|| Checking for direct PDF access through Ovid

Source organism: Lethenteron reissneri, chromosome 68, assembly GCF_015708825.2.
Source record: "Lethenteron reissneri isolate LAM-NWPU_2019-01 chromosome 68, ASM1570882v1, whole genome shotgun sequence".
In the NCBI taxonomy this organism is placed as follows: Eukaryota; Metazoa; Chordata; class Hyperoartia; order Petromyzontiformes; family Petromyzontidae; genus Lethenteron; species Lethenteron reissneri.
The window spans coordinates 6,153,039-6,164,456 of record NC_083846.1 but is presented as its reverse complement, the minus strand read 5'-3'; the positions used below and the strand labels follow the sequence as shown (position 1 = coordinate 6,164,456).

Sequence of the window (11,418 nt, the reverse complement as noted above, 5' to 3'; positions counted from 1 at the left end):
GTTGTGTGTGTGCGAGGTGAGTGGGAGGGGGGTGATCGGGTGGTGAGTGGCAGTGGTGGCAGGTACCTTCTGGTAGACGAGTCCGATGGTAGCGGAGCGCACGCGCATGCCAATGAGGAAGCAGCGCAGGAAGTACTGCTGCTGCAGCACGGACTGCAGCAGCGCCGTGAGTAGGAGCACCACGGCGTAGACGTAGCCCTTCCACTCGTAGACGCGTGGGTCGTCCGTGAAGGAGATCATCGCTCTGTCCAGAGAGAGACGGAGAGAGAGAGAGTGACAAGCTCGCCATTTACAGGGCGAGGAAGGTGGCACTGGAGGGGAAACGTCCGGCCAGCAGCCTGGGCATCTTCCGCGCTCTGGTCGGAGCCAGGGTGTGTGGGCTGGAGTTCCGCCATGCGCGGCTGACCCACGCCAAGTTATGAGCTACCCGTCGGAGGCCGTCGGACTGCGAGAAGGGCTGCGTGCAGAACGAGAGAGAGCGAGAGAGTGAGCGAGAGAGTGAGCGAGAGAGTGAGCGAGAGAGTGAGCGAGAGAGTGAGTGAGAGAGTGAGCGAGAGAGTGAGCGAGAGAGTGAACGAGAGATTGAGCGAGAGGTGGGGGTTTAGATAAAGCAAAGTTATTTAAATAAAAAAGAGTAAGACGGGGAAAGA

Combinations of topoisomerase inhibitors I and II have been found to synergistically inhibit cancer cell growth in vitro, yet clinical studies of these types of combinations have not progressed beyond phase II trials. The results of clinical combinations of topoisomerase (top) I and II inhibitors typically fall within one of two categories: little to no improvement in therapeutic efficacy, or augmented toxicity compared to the single drug counterparts. Hence, despite the promising activity of top I and II inhibitor combinations in vitro, their clinical applicability has not been realized. Here, we report the use of polymer–drug conjugates as a means to co-deliver synergistic doses of top I and II inhibitors camptothecin (CPT) and doxorubicin (DOX) to tumors in vivo in a 4T1 breast cancer model. At specific molar ratios, DOX and CPT were found to be among the most synergistic combinations reported to date, with combination indices between 0.01 and 0.1. The identified optimal ratios were controllably conjugated to hyaluronic acid, and elicited significant tumor reduction of murine 4T1 breast cancer model when administered intravenously. This study elucidates a method to identify synergistic drug combinations and translate them to in vivo by preserving the synergistic ratio via conjugation to a carrier polymer, thus opening a promising approach to translate drug combinations to clinically viable treatment regimens.